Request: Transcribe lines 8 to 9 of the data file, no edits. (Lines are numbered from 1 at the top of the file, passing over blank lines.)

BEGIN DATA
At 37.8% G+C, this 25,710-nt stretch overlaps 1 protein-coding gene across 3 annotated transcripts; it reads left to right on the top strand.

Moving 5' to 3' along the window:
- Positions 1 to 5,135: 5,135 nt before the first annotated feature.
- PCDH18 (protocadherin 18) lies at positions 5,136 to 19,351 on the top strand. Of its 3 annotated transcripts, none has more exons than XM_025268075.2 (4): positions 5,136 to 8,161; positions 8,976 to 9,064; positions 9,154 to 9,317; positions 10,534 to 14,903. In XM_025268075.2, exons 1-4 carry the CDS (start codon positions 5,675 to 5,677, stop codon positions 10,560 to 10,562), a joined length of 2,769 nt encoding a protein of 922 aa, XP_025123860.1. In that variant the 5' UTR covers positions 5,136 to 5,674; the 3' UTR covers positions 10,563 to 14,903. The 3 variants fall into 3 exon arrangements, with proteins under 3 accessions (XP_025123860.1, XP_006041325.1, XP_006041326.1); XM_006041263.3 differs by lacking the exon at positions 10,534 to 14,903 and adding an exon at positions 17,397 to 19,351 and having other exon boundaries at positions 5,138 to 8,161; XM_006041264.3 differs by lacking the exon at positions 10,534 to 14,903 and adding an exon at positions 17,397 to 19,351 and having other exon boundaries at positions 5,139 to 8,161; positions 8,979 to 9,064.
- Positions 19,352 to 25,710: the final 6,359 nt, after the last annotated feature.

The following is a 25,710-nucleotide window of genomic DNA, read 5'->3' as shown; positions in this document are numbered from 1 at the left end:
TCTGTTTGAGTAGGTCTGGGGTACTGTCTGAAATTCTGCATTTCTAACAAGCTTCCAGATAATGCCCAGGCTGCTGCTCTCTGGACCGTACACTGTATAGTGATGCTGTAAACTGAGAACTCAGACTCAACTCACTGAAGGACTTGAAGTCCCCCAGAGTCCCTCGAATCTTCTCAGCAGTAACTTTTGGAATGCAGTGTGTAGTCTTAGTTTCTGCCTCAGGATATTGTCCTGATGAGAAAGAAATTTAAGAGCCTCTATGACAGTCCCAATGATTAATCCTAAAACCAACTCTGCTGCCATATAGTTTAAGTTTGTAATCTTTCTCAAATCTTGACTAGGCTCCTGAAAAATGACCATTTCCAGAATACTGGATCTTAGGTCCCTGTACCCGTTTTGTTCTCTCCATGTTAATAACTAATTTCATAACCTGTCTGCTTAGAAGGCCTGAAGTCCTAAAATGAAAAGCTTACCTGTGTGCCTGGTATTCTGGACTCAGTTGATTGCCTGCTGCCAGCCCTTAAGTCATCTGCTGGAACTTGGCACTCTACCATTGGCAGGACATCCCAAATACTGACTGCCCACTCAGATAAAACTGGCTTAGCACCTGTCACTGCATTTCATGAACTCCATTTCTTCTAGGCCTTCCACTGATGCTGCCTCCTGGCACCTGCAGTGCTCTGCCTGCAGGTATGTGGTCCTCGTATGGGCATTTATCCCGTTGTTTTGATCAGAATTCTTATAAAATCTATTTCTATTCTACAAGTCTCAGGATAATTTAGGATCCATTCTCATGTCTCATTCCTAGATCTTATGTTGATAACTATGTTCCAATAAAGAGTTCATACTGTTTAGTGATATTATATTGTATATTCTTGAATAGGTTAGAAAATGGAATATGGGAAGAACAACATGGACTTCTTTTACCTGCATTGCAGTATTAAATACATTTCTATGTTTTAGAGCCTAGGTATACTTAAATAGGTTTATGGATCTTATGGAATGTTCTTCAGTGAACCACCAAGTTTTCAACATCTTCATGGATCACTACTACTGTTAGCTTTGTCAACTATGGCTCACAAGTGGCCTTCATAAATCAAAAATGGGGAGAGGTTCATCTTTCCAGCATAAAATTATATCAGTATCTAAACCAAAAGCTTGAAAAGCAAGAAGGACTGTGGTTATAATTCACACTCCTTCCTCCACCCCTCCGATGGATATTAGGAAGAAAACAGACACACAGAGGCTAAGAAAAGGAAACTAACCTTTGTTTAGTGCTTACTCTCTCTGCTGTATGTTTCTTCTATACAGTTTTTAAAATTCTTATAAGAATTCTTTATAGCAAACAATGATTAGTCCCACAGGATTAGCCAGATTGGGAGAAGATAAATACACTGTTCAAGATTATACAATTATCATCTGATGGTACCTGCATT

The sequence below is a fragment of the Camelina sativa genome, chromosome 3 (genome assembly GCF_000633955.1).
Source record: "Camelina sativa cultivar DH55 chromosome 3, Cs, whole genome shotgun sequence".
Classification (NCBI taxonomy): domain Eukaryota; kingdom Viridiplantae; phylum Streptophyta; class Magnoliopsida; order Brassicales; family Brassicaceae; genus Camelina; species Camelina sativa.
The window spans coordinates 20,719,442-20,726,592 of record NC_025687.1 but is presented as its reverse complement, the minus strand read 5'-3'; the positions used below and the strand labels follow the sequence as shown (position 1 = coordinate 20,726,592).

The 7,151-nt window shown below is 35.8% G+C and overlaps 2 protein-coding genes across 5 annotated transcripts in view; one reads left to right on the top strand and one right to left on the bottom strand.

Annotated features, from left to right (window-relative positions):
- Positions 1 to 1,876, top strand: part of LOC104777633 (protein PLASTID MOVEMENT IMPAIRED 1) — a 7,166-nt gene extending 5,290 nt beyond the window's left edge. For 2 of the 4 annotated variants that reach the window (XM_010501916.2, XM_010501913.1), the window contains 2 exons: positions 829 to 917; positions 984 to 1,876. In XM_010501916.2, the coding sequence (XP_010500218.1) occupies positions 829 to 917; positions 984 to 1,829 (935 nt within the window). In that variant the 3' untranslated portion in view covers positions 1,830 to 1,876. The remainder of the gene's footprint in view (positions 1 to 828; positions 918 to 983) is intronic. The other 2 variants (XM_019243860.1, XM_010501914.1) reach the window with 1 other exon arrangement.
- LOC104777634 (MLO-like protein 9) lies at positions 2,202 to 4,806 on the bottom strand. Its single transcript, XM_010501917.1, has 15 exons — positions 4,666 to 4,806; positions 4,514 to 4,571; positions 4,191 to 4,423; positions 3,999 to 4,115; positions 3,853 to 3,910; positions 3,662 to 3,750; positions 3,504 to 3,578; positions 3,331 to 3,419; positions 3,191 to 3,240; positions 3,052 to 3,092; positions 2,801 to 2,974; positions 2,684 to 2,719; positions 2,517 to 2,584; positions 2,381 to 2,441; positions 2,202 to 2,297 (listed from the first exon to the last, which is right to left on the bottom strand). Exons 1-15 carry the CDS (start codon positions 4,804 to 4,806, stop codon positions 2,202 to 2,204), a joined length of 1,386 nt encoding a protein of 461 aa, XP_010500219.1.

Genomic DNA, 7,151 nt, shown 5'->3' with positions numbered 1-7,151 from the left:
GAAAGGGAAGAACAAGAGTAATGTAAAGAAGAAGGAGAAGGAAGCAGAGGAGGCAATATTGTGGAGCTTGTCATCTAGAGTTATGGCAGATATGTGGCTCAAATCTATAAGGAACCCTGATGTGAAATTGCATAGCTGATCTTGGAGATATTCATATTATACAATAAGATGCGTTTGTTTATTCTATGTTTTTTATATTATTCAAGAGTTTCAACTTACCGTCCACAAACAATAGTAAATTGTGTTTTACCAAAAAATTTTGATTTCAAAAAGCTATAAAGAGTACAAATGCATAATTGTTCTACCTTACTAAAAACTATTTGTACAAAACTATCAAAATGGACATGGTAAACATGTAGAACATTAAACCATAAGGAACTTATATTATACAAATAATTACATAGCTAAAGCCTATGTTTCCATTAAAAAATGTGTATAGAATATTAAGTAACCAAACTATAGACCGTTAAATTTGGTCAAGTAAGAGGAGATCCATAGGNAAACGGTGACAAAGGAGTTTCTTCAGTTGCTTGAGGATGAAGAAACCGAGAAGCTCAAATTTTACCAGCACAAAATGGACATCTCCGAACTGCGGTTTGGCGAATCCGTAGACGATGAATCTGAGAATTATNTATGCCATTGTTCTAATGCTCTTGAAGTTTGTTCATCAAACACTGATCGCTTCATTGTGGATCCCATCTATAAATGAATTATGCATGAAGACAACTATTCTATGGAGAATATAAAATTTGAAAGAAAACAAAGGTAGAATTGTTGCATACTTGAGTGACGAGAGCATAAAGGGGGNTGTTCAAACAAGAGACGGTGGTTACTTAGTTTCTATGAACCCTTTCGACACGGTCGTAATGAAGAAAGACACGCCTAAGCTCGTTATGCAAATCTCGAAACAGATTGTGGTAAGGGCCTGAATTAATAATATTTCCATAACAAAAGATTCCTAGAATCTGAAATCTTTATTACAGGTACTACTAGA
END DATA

The sequence below is a fragment of the Camelina sativa genome, chromosome 3 (genome assembly GCF_000633955.1).
Source record: "Camelina sativa cultivar DH55 chromosome 3, Cs, whole genome shotgun sequence".